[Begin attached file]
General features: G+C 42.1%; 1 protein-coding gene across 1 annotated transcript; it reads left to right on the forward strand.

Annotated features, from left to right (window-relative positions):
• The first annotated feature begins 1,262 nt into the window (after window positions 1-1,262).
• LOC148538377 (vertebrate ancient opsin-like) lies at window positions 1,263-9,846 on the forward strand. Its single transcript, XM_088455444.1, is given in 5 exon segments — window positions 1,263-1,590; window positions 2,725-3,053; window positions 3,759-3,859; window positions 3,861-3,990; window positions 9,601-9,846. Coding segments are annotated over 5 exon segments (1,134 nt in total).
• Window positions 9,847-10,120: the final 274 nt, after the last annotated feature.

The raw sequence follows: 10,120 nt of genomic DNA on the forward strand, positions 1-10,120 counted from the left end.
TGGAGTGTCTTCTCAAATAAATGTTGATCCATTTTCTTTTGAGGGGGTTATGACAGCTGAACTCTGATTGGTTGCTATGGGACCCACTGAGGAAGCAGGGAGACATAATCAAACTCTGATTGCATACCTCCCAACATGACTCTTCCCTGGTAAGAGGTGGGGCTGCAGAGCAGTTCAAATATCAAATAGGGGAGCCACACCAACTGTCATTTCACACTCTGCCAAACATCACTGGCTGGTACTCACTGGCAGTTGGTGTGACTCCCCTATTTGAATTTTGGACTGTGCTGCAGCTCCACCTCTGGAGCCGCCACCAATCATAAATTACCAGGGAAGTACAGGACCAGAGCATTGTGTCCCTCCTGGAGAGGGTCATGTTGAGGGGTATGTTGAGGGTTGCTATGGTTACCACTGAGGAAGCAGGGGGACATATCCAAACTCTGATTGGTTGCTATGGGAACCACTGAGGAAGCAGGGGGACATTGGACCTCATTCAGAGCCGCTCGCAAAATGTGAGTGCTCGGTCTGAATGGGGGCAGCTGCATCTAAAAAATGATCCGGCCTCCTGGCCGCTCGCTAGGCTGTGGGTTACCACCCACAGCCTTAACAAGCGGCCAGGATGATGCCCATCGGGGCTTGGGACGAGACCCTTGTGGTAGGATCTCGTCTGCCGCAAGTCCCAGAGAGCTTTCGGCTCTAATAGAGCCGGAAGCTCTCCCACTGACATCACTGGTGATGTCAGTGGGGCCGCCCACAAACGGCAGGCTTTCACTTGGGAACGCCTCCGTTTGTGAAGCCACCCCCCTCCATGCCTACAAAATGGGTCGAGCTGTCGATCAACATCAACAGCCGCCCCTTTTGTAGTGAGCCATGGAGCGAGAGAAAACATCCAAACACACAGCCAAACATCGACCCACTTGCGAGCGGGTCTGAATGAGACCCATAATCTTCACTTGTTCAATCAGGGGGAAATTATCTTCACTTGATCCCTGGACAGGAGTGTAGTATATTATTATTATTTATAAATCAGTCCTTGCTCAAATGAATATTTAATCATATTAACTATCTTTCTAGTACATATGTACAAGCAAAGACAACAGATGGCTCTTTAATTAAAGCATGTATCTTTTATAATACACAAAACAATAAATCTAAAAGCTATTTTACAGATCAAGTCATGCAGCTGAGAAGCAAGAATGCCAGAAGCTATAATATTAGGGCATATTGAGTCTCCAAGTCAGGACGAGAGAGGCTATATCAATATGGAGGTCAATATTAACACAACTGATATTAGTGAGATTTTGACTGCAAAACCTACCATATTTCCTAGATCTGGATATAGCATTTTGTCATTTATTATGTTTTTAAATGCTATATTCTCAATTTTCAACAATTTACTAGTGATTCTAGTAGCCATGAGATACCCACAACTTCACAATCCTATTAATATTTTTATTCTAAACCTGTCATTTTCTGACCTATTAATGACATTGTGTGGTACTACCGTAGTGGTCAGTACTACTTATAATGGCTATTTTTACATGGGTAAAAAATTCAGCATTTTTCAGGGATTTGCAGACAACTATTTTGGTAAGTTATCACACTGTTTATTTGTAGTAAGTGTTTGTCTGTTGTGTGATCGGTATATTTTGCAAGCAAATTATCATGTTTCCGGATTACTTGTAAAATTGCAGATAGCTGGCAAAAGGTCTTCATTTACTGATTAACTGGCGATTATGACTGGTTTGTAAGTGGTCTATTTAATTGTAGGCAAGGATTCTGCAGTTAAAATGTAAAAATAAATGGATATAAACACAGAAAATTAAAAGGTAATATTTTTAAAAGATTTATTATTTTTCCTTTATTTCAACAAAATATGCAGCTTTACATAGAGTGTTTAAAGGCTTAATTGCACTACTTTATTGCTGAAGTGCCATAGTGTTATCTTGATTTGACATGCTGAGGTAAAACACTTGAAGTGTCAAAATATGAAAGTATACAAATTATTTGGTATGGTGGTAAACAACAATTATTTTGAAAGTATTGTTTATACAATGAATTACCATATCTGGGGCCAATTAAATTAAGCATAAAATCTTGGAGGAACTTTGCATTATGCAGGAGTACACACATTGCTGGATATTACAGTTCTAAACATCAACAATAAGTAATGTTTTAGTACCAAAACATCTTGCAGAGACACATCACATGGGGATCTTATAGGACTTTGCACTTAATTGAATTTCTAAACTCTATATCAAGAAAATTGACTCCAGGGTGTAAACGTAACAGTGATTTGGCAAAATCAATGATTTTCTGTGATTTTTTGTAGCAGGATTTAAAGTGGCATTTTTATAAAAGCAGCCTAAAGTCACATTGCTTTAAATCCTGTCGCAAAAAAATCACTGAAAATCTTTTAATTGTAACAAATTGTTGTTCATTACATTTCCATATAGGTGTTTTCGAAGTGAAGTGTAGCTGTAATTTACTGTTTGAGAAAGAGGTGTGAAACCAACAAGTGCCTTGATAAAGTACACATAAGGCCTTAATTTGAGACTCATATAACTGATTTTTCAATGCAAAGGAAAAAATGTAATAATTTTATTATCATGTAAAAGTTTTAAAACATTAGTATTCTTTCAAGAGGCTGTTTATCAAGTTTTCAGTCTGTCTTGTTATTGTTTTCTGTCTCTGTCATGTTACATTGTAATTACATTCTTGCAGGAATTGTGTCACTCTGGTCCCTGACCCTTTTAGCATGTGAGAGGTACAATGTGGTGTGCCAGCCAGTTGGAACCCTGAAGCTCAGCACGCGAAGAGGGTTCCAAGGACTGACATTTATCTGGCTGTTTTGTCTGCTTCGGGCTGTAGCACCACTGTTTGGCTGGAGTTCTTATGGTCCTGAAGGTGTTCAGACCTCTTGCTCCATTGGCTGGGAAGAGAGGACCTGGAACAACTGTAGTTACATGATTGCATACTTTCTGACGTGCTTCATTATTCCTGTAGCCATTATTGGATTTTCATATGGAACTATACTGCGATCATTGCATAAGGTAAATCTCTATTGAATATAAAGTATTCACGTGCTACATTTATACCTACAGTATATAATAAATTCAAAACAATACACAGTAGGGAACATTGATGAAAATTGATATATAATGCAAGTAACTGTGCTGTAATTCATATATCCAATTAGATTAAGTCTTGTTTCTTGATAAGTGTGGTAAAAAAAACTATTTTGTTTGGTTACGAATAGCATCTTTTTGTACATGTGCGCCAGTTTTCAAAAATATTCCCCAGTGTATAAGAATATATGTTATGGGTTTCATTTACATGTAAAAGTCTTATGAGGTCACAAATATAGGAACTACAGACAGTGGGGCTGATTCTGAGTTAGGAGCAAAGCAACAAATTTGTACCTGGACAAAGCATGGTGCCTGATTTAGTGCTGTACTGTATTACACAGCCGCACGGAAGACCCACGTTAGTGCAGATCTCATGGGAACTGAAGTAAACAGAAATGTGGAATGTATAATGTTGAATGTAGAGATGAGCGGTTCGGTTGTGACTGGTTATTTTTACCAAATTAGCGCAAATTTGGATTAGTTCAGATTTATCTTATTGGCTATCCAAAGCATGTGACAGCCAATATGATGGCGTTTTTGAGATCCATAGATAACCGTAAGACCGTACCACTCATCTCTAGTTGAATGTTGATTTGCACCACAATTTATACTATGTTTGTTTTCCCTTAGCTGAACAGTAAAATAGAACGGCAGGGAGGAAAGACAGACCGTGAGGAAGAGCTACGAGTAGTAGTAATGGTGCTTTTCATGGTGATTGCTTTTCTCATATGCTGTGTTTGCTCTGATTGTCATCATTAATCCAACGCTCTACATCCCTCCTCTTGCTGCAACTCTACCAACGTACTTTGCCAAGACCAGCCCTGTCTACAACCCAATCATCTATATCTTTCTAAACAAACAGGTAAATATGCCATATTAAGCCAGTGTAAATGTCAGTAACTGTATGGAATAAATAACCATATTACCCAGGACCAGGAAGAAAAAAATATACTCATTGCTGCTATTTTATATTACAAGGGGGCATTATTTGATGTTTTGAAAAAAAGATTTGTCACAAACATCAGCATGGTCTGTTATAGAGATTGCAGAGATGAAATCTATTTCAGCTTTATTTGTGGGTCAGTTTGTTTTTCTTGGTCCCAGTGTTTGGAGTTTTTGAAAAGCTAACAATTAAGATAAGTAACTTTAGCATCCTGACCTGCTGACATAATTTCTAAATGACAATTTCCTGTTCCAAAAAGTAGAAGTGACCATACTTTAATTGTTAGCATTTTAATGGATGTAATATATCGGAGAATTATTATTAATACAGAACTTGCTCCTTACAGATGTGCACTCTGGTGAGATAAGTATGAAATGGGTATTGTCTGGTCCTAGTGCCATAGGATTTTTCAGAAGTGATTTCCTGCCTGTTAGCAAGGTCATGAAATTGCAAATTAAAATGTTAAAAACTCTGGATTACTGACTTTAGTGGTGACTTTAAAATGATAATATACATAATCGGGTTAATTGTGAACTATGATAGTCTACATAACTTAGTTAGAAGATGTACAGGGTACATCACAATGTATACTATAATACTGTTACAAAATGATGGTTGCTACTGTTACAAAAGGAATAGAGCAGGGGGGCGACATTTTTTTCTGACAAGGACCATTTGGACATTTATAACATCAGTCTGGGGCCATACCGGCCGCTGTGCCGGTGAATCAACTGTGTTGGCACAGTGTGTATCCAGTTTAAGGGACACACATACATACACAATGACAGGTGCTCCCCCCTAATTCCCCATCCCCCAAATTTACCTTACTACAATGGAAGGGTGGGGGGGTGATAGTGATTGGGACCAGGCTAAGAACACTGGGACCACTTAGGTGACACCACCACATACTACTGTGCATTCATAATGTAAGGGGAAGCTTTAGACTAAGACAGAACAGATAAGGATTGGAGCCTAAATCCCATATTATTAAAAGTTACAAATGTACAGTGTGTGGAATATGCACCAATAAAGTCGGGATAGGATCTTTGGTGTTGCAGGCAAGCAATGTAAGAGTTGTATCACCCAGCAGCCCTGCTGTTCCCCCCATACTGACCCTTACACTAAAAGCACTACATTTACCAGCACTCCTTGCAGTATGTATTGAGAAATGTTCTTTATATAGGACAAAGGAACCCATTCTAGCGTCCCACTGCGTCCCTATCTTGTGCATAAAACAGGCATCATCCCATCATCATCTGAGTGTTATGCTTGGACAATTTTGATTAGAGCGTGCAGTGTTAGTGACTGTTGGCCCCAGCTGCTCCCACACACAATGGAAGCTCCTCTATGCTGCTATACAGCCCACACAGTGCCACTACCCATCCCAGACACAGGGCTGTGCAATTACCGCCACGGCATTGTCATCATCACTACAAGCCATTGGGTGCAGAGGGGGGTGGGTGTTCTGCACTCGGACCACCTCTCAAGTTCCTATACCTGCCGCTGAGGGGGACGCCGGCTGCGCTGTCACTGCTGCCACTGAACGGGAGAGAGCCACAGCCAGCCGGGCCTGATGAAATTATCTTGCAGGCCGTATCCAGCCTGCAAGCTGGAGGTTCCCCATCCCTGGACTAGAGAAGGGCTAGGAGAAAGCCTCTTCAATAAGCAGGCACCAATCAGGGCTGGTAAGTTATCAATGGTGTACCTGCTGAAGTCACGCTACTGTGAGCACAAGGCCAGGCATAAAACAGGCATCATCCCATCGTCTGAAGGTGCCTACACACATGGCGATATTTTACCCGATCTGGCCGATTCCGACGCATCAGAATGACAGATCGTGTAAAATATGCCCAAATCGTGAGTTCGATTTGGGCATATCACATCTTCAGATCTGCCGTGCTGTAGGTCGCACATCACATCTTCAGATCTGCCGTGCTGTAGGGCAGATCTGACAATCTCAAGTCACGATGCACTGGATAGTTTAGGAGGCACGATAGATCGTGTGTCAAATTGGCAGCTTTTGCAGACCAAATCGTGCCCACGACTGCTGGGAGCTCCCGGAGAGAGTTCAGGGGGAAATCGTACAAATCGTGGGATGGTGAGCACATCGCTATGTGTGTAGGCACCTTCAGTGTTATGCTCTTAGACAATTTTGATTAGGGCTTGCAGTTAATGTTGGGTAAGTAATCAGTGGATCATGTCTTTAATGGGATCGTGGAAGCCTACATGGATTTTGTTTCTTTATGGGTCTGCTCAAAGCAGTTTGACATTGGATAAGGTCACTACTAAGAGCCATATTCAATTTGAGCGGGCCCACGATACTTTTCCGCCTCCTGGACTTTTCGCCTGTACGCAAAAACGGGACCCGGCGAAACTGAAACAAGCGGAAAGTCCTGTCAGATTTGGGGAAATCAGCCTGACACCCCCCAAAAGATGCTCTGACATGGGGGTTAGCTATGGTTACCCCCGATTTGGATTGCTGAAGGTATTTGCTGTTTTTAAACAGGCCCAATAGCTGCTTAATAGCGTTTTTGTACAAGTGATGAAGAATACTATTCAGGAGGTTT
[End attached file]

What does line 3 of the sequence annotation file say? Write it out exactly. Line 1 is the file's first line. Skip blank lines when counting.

• The first annotated feature begins 1,262 nt into the window (after window positions 1-1,262).